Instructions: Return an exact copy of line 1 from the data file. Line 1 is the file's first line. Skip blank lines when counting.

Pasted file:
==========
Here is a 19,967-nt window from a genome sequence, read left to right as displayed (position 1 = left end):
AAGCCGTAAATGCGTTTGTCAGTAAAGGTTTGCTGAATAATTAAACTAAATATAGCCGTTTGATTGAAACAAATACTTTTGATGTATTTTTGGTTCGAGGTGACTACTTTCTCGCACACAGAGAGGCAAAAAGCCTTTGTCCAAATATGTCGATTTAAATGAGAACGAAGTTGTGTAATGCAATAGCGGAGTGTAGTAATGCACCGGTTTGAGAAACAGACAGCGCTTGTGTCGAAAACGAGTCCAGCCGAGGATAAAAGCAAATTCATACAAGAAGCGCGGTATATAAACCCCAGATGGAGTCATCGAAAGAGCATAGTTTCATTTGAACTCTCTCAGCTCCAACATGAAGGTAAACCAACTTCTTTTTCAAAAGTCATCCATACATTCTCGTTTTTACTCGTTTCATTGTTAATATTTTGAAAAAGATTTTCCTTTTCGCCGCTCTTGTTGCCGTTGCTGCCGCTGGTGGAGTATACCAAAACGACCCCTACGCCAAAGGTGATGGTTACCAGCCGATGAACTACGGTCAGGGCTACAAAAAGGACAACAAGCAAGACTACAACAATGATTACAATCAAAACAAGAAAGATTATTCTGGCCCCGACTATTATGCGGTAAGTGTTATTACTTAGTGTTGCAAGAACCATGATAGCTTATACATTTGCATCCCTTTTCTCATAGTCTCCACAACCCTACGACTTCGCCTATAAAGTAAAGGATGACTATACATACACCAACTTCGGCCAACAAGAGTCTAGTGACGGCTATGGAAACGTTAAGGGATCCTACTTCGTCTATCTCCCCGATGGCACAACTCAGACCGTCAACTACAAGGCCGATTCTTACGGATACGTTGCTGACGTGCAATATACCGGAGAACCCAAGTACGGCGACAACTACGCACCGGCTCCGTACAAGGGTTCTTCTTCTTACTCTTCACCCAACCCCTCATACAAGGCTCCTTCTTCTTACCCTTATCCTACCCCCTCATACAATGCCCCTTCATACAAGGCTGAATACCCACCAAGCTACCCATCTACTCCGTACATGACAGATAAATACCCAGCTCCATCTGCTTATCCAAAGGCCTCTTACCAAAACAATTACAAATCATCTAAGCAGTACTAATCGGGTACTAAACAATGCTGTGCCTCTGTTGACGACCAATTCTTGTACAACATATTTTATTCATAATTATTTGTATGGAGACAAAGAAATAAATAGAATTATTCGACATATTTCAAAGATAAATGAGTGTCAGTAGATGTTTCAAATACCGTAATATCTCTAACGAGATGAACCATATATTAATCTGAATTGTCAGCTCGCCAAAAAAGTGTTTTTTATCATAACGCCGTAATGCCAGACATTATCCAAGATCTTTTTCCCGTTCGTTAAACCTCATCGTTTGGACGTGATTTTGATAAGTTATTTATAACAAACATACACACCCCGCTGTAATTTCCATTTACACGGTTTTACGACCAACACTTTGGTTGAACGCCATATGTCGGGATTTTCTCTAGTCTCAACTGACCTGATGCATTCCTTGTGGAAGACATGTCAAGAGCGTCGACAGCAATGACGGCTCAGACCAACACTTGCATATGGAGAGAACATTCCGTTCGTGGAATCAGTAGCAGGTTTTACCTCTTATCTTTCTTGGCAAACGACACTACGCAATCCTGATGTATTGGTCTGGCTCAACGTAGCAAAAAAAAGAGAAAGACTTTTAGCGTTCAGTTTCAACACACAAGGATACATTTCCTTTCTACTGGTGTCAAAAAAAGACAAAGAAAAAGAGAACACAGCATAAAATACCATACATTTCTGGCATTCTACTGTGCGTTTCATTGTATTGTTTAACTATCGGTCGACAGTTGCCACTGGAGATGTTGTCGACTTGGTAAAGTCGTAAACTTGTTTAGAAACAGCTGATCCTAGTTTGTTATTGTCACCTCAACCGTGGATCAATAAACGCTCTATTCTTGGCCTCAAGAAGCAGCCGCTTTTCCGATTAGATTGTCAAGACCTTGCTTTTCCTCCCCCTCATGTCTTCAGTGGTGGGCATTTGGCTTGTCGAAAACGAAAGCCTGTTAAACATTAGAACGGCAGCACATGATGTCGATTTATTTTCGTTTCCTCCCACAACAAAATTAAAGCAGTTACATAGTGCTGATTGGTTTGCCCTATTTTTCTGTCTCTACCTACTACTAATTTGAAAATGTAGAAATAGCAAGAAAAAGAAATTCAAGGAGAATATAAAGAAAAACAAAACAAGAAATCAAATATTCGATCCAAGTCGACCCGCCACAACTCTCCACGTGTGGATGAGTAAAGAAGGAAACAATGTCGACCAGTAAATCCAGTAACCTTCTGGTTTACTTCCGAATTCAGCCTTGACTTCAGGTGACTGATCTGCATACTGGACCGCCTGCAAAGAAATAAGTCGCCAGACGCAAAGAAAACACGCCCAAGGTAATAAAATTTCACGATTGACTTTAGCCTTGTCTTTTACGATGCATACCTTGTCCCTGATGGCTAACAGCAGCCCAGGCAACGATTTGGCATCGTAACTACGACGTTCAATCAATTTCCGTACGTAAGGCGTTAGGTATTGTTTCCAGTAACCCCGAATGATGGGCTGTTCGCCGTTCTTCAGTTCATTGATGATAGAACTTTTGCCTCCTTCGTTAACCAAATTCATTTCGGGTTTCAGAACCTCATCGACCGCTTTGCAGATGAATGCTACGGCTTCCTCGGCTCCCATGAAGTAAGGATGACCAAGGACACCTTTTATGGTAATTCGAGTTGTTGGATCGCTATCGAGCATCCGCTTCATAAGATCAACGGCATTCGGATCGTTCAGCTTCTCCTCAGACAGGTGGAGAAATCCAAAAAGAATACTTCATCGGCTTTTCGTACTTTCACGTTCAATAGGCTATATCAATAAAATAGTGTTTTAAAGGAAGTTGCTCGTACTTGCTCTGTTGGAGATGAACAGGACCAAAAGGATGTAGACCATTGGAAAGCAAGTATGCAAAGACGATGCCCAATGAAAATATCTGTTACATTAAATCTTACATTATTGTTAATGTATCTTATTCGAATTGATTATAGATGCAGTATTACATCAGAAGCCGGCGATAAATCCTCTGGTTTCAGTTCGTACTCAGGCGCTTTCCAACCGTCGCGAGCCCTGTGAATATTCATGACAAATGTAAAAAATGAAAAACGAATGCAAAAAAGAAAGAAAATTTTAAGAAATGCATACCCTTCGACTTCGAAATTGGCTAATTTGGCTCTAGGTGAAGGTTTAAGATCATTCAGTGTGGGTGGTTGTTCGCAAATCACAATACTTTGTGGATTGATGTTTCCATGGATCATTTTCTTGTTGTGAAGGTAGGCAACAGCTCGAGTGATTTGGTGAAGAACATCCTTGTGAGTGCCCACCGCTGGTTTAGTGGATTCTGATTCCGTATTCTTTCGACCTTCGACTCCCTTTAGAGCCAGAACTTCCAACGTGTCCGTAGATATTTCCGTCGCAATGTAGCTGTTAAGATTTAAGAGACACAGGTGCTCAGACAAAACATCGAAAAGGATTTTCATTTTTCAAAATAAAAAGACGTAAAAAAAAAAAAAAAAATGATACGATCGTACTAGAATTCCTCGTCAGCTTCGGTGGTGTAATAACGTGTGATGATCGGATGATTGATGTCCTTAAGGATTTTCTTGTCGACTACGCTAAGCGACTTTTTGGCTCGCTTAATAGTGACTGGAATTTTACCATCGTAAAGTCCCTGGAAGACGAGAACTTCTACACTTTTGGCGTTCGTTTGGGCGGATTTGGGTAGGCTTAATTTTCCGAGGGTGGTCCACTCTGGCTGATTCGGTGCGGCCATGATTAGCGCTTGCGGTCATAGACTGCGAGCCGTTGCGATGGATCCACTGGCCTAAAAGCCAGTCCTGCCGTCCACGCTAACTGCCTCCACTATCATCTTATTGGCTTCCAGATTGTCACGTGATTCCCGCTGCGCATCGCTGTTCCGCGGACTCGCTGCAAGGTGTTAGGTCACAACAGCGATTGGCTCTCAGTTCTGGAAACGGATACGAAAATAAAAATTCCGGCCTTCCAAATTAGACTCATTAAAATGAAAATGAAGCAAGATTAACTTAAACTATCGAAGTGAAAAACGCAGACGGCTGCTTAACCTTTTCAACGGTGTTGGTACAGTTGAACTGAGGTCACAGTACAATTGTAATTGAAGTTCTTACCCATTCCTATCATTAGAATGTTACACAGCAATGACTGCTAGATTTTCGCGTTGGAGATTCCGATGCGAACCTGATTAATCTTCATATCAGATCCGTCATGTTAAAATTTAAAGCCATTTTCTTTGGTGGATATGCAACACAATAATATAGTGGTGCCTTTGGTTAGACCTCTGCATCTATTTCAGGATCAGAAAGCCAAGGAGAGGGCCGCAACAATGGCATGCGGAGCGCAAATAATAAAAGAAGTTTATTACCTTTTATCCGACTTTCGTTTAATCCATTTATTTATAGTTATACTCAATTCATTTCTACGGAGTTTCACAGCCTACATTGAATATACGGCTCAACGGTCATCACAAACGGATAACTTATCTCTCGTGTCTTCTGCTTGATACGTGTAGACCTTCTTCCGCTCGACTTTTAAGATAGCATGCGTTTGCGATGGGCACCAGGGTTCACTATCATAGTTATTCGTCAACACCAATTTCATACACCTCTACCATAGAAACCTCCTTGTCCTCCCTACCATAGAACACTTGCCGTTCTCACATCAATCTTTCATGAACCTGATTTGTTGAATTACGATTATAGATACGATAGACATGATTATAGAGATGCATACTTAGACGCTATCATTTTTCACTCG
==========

Here is a 19,967-nt window from a genome sequence, read left to right as displayed (position 1 = left end):